This evening, after a hard day and night working like a dog to get our classrooms ready (yeah, we had to come in on a Saturday), Eruanna prepared a meal using the stove! ^^ It was nice to eat eggs again. We also finished off the spam (previous meals included rice and spam; spam, spam, spam, bread, rice, and spam; spam, spam, spam, spam, lettuce with tomatoes, rice, “peaches,” and spam; but not spam, spam, spam, spam, spam, and spam and there were no vikings to serenade us), which was nice to have because it doesn’t need to be cooked. Following dinner we started our first load of laundry since arriving in Korea and then played a game of Farkle.
Farkle, if you aren’t aware, is a game place with 6 d6s. The goal is to reach 10,000 points and you have to get 500 points in one turn to be able to get on the board. 5s are worth 50 points, 1s are worth 100 points, 3 of a kind rolled at the same time are worth the number on the dice x 100 (so 3 5s = 500 points), and so on. On your turn you roll the dice and check to see if you have scored any points. If you haven’t it’s the next person’s turn, but if you have, you have to set aside at least one scoring die and then may roll again. If your second roll on your turn doesn’t produce scoring dice, then you forfeit the points you would have made, but if it does, then you may repeat. So anyways, we played Farkle for some time – I barely won after being behind for most of the game. I stood up and noticed the floor near the washing machine closet was glistening… there was a wading pool forming on our living room floor.
Eruanna went upstairs to find the landlady while I did my best to use the somewhat damp unwashed laundry to halt the flow of water across the floor. The landlady wasn’t in, however, so Eruanna had to borrow the phone of an English-speaking Korean (we can’t get a phone until we fill out our alien registration cards and we have to get a health check before we can fill out the cards…) to try and call our helpful Korean friend, but we couldn’t get his phone number to work, so we tried calling one of our fellow teachers, but couldn’t reach her, so then we called another teacher, who then called our helpful Korean friend, who called our landlady, who then came over from a nearby building (which explains why we couldn’t find her in our building). All of which led to the discovery that when the new washing machine was installed, they forgot to put the drain pipe from the washing machine into the drain in the floor…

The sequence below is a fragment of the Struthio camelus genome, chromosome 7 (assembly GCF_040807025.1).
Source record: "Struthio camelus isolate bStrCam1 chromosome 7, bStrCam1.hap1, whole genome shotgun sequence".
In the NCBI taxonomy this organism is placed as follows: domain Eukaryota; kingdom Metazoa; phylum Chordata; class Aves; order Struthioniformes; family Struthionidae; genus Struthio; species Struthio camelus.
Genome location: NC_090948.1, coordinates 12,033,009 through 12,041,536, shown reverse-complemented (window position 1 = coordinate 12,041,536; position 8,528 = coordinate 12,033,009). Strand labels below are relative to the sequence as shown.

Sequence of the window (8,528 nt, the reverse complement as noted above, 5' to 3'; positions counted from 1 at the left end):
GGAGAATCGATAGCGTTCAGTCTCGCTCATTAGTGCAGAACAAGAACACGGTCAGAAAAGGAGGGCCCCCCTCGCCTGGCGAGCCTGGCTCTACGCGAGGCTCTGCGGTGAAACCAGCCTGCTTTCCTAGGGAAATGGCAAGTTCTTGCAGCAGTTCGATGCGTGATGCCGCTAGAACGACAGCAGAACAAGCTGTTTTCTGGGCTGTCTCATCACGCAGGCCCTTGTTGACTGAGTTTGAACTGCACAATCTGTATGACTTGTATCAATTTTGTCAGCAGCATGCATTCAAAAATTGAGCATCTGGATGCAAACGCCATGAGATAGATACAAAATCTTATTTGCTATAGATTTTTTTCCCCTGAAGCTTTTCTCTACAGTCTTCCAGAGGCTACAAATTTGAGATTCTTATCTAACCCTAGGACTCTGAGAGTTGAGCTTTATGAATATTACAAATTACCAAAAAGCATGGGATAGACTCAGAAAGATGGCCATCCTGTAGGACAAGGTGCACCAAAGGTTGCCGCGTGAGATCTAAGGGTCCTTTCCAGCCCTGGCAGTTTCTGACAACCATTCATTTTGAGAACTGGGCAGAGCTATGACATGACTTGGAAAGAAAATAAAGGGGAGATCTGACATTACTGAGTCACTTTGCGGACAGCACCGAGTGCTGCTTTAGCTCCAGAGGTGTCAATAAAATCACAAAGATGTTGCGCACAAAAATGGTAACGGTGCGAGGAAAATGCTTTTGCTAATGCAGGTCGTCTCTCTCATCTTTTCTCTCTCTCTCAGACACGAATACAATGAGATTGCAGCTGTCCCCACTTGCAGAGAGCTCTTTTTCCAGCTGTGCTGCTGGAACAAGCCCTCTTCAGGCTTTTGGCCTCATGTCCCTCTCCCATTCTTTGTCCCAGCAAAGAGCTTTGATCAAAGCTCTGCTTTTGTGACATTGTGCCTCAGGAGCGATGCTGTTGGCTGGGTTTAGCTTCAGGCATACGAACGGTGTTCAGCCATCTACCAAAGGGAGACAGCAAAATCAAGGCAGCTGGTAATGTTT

The good thing was that I brought along my “camping” towel (it’s lightweight and dries quickly) and used that to sop up the water on the floor. And since the pile of dirty clothes was going to get washed anyway, it didn’t really matter that they got soaked. And it will be nice when we have the ability to converse with the landlady and understand all of what is being said, but that is an ongoing adventure.
In other news, the expansion of my den is coming along nicely, albeit slowly (having to lesson plan will do that to you…) and I hope to open up at least one more area to the public. And now I have an urge to explore D’ni, but I left those games in the states.
May your adventures have happy endings!